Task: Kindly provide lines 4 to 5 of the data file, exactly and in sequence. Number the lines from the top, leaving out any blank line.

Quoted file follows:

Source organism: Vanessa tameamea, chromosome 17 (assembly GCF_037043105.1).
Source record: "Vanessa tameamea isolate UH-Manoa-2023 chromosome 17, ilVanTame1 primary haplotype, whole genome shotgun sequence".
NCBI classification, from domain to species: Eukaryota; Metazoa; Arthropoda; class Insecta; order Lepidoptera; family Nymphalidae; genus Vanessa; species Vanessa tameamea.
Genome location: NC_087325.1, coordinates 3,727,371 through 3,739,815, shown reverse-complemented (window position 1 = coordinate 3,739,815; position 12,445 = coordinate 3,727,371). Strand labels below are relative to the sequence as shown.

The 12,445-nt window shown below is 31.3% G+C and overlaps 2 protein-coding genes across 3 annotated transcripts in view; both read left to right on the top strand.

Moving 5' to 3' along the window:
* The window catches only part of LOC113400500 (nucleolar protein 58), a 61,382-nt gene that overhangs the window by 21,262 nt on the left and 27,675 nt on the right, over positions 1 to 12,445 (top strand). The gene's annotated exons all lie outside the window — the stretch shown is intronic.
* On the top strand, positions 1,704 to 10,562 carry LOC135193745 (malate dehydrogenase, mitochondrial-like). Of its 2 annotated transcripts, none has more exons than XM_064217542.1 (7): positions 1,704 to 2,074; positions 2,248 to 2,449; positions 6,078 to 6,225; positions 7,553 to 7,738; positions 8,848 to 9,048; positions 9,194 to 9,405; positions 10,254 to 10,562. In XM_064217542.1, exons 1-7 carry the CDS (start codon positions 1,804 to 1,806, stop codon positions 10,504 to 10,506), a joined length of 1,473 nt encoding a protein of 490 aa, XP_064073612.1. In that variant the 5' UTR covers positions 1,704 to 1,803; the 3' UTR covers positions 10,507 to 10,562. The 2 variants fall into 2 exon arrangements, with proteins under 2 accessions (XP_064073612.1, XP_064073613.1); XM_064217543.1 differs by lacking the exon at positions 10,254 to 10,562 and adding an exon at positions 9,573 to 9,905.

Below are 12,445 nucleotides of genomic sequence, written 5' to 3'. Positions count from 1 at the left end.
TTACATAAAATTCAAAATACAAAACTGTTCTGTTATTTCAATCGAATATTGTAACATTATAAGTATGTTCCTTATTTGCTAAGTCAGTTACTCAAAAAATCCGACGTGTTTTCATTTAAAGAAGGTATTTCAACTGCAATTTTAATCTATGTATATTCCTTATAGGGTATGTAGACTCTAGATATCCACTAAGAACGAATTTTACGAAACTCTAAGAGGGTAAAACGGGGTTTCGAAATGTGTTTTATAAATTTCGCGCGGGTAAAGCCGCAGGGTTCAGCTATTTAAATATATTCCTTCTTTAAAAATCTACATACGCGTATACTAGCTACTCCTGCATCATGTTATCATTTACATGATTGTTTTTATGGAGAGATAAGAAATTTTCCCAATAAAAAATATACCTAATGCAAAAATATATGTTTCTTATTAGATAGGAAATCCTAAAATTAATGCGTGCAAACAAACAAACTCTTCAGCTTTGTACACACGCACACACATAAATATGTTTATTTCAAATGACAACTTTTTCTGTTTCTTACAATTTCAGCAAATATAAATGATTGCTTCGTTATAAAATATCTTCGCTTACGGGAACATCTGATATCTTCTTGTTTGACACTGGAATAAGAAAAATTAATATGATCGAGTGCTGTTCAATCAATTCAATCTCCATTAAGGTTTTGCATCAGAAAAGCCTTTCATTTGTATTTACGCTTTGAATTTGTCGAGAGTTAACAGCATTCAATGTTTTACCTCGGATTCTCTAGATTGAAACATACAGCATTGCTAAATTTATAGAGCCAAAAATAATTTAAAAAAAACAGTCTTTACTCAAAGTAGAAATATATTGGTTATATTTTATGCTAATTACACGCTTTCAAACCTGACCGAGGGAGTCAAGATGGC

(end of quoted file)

Genome location: NC_087325.1, coordinates 3,727,371 through 3,739,815, shown reverse-complemented (window position 1 = coordinate 3,739,815; position 12,445 = coordinate 3,727,371). Strand labels below are relative to the sequence as shown.

The 12,445-nt window shown below is 31.3% G+C and overlaps 2 protein-coding genes across 3 annotated transcripts in view; both read left to right on the top strand.